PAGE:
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Mickey Rooney's Stunning Elder Abuse

HandelontheLaw.com Staff Writer

Thursday, May 29, 2014



Mickey Rooney's Stunning Elder Abuse
Mickey Rooney

Despite a successful show business career spanning nearly all his 93 years, Mickey Rooney’s life is a cautionary tale about the stunning effects of elder abuse. Rooney began performing in Vaudeville at the age of 17 months and was still acting in films at the time of his death on April 6, 2014. His career was lucrative: in 1939, he earned $150,000/year or approximately $2.5 million/year in “2014 inflation-adjusted dollars.” Nevertheless, his estate is reportedly worth $18,000. While that amount is estimated before probate inventory/appraisal and while Rooney may have created a living Trust controlling other wealth, the 18k figure is nevertheless shocking and may be close to accurate. The court-appointed conservator states that shortly before his death, Rooney wanted to buy a new burial plot but could not due to a “lack of cash.”

What brought Mickey Rooney to this nearly-impoverished state? According to Rooney, it was at least partially attributable to his stepson, Christopher Aber and Aber’s wife, who managed Rooney’s care and financial affairs for a time. According to Rooney’s lawsuit, they committed elder abuse: siphoning off $ millions from him, depriving him of food and medications, and even preventing him from leaving his home. The suit was eventually settled for $2.8 million, though the Abers reportedly filed for Bankruptcy and the settlement amount remains unpaid.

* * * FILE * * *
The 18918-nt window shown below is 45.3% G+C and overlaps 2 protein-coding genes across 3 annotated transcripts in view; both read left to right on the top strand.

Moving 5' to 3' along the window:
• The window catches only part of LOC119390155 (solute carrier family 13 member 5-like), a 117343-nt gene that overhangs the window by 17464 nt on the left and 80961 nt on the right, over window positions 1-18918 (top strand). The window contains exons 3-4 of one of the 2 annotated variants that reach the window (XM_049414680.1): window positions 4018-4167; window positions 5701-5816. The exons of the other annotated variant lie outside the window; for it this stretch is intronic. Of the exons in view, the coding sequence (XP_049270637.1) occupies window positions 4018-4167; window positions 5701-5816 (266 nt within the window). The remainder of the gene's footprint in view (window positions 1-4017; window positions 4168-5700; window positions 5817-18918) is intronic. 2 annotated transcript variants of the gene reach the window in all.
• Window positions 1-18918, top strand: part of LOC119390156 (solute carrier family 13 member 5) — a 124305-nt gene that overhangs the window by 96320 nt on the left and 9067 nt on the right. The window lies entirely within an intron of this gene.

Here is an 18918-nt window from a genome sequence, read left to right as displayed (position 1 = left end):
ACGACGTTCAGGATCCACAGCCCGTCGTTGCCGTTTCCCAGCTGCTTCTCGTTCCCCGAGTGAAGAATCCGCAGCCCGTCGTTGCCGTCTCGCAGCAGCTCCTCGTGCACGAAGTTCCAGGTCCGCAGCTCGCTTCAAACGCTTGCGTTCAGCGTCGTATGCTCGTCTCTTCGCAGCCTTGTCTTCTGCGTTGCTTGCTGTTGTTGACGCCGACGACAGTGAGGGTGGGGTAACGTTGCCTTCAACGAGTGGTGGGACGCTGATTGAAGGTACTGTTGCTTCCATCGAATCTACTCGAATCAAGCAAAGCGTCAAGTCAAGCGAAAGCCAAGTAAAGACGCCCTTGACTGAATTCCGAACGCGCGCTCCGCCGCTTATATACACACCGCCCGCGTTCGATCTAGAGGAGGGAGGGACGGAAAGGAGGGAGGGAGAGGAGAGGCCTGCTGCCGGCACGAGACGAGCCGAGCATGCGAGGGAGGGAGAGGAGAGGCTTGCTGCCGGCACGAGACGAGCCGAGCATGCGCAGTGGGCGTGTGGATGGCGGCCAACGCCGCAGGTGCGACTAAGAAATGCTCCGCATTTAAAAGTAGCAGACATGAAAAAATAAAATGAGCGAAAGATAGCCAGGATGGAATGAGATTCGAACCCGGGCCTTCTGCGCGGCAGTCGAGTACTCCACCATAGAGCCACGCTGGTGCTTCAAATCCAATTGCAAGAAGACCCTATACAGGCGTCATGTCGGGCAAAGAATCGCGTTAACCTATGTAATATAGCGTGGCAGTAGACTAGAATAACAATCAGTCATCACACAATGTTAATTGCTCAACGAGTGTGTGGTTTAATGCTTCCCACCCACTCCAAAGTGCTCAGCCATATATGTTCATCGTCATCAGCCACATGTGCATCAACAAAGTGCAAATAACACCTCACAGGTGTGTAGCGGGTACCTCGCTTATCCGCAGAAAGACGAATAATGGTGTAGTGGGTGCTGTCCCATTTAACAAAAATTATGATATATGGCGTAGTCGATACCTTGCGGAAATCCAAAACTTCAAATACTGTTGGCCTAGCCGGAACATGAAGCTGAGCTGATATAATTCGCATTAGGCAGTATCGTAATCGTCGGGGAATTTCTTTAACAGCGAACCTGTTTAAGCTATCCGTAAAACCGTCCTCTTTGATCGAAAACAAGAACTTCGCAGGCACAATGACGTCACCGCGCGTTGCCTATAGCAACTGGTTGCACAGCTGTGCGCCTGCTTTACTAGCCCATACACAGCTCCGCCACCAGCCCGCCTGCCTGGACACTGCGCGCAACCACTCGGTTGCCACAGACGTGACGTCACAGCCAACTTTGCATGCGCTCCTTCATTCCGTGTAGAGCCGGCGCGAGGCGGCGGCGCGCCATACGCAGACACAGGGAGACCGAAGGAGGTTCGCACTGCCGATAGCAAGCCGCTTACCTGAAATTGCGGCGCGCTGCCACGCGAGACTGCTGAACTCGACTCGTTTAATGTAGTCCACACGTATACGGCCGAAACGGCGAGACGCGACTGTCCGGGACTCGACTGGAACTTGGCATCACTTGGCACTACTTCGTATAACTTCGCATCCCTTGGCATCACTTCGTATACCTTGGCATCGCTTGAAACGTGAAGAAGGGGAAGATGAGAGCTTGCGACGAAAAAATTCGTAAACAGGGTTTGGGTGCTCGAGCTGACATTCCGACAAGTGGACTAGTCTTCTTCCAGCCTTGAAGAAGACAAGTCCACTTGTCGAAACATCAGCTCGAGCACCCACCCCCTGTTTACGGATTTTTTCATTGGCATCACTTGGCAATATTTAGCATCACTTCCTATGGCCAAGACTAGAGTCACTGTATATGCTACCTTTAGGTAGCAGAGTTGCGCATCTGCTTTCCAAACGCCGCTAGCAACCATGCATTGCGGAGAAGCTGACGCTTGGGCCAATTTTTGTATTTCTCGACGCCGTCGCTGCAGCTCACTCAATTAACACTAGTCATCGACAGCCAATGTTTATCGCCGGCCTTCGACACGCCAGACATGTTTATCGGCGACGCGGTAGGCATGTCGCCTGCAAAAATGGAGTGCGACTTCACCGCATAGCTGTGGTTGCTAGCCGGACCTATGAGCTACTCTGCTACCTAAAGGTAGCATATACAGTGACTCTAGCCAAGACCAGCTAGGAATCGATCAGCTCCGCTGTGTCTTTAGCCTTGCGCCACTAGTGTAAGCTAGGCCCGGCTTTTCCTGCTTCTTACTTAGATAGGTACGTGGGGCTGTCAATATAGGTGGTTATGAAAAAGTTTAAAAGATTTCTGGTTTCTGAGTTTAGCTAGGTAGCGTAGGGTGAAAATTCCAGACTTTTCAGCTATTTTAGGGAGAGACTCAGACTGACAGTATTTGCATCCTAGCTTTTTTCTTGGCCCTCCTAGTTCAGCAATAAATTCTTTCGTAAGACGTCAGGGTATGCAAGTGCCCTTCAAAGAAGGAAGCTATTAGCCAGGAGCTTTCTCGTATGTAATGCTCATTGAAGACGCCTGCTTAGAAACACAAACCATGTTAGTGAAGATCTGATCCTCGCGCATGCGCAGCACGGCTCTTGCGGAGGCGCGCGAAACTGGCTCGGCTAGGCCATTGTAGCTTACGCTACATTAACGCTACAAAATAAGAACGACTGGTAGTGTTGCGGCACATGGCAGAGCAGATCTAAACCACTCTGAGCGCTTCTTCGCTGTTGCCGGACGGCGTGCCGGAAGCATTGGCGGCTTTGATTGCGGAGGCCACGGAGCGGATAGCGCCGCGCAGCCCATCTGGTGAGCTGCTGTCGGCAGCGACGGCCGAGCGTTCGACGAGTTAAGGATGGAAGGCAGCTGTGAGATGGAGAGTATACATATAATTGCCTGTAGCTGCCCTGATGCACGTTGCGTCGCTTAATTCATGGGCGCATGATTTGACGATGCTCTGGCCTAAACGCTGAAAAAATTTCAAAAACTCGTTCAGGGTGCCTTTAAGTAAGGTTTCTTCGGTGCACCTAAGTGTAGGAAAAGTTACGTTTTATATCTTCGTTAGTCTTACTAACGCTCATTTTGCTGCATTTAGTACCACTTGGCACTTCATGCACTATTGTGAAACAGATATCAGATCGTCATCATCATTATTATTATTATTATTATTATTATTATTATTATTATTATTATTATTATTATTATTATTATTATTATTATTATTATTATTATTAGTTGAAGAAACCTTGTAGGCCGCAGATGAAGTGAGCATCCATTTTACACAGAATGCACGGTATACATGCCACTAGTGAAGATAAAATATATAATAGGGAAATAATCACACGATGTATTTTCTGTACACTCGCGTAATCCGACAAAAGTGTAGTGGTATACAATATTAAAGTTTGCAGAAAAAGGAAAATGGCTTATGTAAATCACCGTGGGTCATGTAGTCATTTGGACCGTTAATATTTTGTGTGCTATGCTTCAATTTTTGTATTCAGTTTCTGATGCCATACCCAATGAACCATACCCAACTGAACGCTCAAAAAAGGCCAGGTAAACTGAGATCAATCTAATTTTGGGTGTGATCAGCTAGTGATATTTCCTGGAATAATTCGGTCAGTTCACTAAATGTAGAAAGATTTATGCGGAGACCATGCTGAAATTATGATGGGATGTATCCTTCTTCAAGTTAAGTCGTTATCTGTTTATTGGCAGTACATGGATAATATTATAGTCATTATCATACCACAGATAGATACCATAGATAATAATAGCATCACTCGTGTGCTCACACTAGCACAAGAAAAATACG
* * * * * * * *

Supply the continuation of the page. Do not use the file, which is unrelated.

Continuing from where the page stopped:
Turning his misfortune into a cause, Rooney testified before Congress, stating: “What other people see as generosity may, in reality, be the exploitation, manipulation and sadly, emotional blackmail, of elders...To veterans like myself, I want to tell you this: you’re not alone and you have nothing, nothing, ladies and gentlemen, to be ashamed of...Please, for yourself, end the cycle of abuse and do not allow yourself to be silenced anymore.”

To report elder abuse: if the situation is threatening or dangerous, call 911 or the local police; in all other instances, call 1-800-677-1116 for your state’s Eldercare assistance or find it online here: http://www.ncea.aoa.gov/Stop_Abuse/Get_Help/State/index.aspx

DO’S AND DON’TS

DON’T remain silent about the elder abuse of yourself or anyone else

DO call 911 or the local police if the situation is threatening or dangerous.

DO call 1-800-677-1116 for your state’s Eldercare assistance or find it online here: http://www.ncea.aoa.gov/Stop_Abuse/Get_Help/State/index.aspx


By Kathy Catanzarite


Source: Kathy Catanzarite - Handelonthelaw.com Staff Writer

Note from HandelontheLaw.com: This article is to be used as an educational guide only and should not be interpreted as a legal consultation. Readers of this article are advised to seek an attorney if a legal consultation is needed. Laws may vary by state and are subject to change, thus the accuracy of this information can not be guaranteed. Readers act on this information solely at their own risk. Neither the author, handelonthelaw.com, or any of its affiliates shall have any liability stemming from this article.





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